In Pictures: Feyisa Lilesa’s Daring Protest Reminiscent of 1968 Olympics

Ethiopia's Feyisa Lilesa (left) at the 2016 Summer Olympics in Rio de Janeiro, Brazil, Aug. 21, 2016 and American athletes Tommie Smith and John Carlos at the 1968 Olympics in Mexico City. (Photo: AP/NBC)

Tadias Magazine
By Tadias Staff

Published: Tuesday, August 23rd, 2016

New York (TADIAS) — In 1968 three athletes wore Olympic Project for Human Rights (OPHR) badges during the medal ceremonies in support of the civil rights movement in America despite a ban on political demonstrations at the Olympics. At Rio 2016 Ethiopian Olympic marathoner & silver medalist Feyisa Lilesa staged an equally daring protest as he crossed the finish line on Sunday, August 21st holding his arms over his head, with wrists crossed, in a gesture of solidarity with non-violent protestors in Ethiopia regarding government plans to reallocate farmland and freedom of expression. He repeated the protest at a press conference and on the podium.

As NBC News notes: “The image was striking. A black man with his fists raised in the air, his arms crossed like an X. It was even more striking given that this man was standing on the medal stand at the Rio Olympics and not on an American street corner protesting in the name of Black Lives Matter. It was a protest for black lives nonetheless, those about 6,000 miles away in Ethiopia.”

NBC quotes Feyisa as having told reporters on Sunday after the marathon race: “In the last nine months, more than 1,000 people died. And others charged with treason. It’s a very dangerous situation in Ethiopia.”

(Photo credit: Eshetu Homa Keno)

“Lilesa’s symbolic protest, which he raised when crossing the finish line and again on the podium, comes decades after other black athletes protested treatment of their own people,” NBC News reports. “During the 1968 Olympics in Mexico City, two American sprinters named Tommie Smith and John Carlos won the gold and bronze medals in the 200-meter dash, with Smith setting a World and Olympic record on the way to victory. But it was what they did after that won the hearts of some and the scorn of others. The two black men took to the podium as the Star Spangled Banner played, wearing black socks and no shoes. Their heads were bowed low and each raised a gloved fist. The shoeless feet represented African Americans poverty, and the black fist was a symbol of black power and unity, a call for radical change in the way the American government treated black people. Smith wore a scarf. Carlos wore beads. Both were worn in memory of lynching victims in the United States. With time the legacy of the men has shifted in popular culture and the history of the civil rights era. Their lives seemed to have ebbed and flowed, from public derision to the polish of time.”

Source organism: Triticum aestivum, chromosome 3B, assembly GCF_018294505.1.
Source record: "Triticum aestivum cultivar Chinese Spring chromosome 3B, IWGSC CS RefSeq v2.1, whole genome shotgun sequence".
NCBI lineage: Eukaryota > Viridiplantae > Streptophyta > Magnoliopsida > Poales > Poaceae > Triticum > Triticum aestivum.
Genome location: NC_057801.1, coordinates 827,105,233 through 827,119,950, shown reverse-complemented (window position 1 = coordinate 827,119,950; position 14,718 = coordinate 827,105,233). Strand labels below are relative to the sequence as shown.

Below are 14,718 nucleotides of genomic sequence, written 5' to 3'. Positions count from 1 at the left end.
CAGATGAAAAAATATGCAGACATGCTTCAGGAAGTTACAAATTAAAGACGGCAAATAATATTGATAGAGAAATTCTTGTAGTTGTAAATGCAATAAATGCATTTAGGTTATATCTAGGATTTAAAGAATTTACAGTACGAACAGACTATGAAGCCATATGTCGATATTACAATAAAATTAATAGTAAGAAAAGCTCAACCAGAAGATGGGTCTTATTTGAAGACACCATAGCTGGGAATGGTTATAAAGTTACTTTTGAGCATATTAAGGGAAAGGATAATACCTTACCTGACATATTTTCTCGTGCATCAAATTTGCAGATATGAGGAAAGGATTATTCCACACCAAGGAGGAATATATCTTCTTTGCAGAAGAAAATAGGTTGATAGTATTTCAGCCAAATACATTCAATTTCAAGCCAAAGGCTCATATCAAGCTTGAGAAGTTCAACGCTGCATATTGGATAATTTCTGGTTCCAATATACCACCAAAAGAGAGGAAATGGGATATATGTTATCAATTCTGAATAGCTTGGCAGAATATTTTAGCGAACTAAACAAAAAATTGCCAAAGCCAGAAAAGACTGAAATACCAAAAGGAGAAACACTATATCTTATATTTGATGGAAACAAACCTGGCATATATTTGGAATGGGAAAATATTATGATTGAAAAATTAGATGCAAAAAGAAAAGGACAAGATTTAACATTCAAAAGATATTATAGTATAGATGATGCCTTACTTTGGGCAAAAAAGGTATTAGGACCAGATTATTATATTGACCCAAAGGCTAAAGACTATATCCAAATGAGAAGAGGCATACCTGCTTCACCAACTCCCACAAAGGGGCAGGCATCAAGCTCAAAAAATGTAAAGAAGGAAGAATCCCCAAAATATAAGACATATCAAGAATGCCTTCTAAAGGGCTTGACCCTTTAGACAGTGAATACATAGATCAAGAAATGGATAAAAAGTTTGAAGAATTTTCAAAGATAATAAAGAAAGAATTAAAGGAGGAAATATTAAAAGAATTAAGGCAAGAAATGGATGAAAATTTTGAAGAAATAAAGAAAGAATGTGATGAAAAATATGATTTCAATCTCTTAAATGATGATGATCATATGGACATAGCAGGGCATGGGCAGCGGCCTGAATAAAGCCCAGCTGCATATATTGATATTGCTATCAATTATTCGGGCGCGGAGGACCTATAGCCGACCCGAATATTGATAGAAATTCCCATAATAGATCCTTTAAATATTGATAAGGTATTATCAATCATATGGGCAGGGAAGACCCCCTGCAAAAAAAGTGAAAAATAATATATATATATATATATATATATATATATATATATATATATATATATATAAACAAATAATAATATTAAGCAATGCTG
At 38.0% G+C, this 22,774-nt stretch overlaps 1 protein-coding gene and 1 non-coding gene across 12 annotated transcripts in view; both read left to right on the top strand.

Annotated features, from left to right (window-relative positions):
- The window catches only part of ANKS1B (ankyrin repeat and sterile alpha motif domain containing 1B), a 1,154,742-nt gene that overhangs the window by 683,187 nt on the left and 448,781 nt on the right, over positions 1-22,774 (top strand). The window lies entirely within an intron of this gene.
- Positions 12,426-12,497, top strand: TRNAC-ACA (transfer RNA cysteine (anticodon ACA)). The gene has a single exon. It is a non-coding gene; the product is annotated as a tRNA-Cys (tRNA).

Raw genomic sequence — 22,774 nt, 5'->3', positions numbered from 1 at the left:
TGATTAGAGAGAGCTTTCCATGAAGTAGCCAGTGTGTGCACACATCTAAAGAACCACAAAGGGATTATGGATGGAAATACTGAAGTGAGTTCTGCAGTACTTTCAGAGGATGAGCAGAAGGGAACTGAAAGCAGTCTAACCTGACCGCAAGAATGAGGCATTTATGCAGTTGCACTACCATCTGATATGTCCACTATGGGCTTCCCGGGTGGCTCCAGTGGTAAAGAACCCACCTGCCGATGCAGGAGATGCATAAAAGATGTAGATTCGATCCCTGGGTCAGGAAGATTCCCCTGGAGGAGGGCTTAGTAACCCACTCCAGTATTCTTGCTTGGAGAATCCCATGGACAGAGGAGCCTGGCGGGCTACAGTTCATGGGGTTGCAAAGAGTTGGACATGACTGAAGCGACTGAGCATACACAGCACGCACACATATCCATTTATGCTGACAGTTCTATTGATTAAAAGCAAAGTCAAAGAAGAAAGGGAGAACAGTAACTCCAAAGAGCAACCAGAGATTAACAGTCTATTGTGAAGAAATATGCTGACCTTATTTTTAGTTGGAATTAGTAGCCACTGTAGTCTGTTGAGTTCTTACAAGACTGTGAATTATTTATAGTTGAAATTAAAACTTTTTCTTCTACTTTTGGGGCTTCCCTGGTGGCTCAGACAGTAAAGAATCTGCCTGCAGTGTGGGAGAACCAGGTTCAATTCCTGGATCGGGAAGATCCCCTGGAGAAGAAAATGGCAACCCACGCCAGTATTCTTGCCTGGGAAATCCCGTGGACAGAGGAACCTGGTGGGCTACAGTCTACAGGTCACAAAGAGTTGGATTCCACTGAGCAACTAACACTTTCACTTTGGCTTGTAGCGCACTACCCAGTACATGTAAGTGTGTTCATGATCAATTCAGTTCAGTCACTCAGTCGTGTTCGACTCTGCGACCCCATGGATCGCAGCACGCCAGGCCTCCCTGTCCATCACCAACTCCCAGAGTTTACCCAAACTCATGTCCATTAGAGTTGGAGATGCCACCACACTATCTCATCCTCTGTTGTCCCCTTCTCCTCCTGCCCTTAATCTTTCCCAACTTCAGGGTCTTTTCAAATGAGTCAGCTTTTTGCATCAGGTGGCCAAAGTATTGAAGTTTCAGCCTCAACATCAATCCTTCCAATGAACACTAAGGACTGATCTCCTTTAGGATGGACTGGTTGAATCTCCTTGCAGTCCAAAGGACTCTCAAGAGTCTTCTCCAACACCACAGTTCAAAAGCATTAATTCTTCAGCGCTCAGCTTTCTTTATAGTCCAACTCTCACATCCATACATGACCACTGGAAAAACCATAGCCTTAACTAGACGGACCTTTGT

Tommie Smith and John Carlos, gold and bronze medalists in the 200-meter run at the 1968 Olympic Games, engage in a victory stand protest against unfair treatment of blacks in the United States. Australian Peter Norman is the silver medalist. (Photo: Bettmann Archive)

“As for Feyisa Lilesa, the Ethiopian compatriot of Smith and Carlos in the spirit of Olympic protest, it’s yet to be seen what he’ll face at home. Lilesa, the father of two, said his life will likely be under threat back home and that if need be he’d apply for political asylum in the United States.”

2016 Rio Olympics – Athletics – Final – Men’s Marathon – Sambodromo – Rio de Janeiro, Brazil – 21/08/2016. Feyisa Lilesa (ETH) of Ethiopia flashes protest sign as he wins silver. (Photo: REUTERS)

Feyisa Lilesa receives his silver medal for the men’s marathon in the Rio 2016 Olympics at the Maracana Stadium in Rio de Janeiro, Brazil, on August 21. Feyisa Lilesa has arrived in the US. (Getty Images)

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Olympian Feyisa Lilesa Shows Solidarity With Protesters in Ethiopia at Rio Games
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